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Monday’s Market Roundup: Global Markets Rise, Commodities Fall, Oil Climbs

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U.S. markets closed higher on Friday on gains in oil price and materials stocks, which offset a disappointing jobs report. The Dow Jones closed 0.5% higher, while the Nasdaq Composite Index was up 0.4%. Despite all three indexes closing in the green, each one posted a weekly loss.

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Today, Monday, stocks opened higher, while commodities fell and oil climbed. Here’s what you need to know about today’s market:

Global Equity Markets Higher

With the exception of China, global equities markets are higher. The Shanghai Composite Index dove 2.8% after the release of disappointing data over the weekend. The MSCI Asia Pacific Index was also down 0.2%.

Over in Europe, however, the Stoxx 600 Index was up 3.8%. S&P 500 futures were up 0.4% earlier in the morning.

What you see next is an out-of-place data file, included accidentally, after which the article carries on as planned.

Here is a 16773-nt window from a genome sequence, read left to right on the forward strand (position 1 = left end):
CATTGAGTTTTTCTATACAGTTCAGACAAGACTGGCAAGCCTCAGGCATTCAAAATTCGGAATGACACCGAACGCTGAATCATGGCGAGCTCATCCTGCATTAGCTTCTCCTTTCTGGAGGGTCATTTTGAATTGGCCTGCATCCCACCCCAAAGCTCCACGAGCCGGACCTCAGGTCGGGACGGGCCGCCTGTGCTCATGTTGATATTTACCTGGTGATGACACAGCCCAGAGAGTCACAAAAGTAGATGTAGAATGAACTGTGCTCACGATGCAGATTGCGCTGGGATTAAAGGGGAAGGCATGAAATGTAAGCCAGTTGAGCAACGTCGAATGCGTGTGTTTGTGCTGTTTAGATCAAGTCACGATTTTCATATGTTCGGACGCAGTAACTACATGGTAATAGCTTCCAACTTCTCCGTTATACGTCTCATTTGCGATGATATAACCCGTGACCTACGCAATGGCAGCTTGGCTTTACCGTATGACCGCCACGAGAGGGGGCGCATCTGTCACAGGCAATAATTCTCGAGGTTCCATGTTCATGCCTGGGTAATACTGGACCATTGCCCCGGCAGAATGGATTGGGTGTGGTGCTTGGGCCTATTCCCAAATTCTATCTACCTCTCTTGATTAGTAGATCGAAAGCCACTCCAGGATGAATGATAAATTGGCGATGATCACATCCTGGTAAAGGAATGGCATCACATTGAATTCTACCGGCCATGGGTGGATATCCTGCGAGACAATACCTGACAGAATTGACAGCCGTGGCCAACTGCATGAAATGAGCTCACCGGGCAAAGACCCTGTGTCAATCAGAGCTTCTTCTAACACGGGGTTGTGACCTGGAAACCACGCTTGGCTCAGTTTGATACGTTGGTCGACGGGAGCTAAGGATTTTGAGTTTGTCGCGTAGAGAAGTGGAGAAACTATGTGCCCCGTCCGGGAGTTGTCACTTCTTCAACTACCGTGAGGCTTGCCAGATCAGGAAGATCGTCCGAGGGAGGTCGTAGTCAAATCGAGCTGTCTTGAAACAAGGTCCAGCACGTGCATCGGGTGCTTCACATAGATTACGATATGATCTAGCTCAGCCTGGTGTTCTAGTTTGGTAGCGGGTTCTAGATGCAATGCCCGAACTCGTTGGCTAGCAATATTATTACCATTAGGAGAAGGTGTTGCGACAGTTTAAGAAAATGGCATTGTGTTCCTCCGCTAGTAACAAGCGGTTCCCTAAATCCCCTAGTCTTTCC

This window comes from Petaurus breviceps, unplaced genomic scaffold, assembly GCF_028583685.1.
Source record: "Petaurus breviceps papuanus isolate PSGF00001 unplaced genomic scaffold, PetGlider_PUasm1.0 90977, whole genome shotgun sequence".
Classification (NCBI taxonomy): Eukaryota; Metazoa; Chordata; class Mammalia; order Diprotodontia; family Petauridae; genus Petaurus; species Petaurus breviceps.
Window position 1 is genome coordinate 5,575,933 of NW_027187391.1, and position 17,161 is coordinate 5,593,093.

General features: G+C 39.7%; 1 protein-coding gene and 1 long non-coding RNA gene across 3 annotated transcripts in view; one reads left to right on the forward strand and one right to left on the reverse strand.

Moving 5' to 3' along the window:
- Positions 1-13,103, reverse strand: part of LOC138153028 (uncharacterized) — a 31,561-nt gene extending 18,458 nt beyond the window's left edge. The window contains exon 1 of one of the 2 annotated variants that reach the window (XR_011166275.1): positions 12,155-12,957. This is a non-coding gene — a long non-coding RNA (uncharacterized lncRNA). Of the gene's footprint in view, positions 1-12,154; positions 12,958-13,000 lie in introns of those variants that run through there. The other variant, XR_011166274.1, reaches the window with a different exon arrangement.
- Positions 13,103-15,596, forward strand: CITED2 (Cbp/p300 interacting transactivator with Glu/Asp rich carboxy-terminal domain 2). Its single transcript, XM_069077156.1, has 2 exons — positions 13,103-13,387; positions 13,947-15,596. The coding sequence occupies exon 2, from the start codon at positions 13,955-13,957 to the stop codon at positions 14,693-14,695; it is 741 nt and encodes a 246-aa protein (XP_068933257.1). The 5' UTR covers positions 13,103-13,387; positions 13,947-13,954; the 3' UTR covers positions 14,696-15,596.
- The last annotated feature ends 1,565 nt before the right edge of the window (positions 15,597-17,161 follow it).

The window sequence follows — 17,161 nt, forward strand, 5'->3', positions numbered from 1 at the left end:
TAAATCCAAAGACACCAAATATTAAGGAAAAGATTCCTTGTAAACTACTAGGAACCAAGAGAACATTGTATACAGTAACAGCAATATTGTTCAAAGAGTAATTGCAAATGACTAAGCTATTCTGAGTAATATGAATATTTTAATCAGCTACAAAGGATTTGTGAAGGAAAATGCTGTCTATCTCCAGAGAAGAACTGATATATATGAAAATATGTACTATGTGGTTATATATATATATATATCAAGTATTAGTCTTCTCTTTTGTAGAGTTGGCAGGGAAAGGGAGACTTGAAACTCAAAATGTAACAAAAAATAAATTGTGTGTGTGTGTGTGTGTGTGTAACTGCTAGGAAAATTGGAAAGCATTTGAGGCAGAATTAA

Commodities Fell

Iron ore prices plummeted again, with the SGX AsiaClear contract in Singapore down 9.1%. Spot ore prices in Qingdao tumbled more than 17% from its recent high. Stockpiles in China reached their highest level in over 12 months, leading to the decline in prices.

Gold futures declined to $1,279.85 a troy ounce, down $14.50 (1.1%). Copper futures dropped to a four-week low on worries of China’s slowing economy.

Oil Rises

WTI (West Texas Intermediate) crude was up 2% in morning trade. Disruptions caused by the wildfires in Alberta, Canada have reduced supplies by 1 million barrels per day.

U.S. crude was up 2.4% ($1.07) to $45.73 per barrel. Brent added 87 cents, up 1.9%, trading at $46.24.

Yen Slumps on Intervention Hint

The dollar firmed against major currencies as the yen slumped to a two-week low. The slump was driven by Japan’s finance minister’s remarks that officials were preparing to intervene to stem the yen’s gains if needed.

Weak China Data Reignites Growth Concerns

China released its trade data for the month on Sunday. The report showed that imports and exports both fell more than anticipated in the month of April, reigniting concerns over the health of China’s economy.

Exports were down 1.8% compared to the previous year. Economists estimated a 0.1% decline. Imports were down 10.9%, while analysts were expecting a fall of 5%.

Mike Defelice
Mike Defelice
Mike has more than 6 years of experience with journalism and web development. When Mike is not writing, he can be found learning languages, reading or eating.

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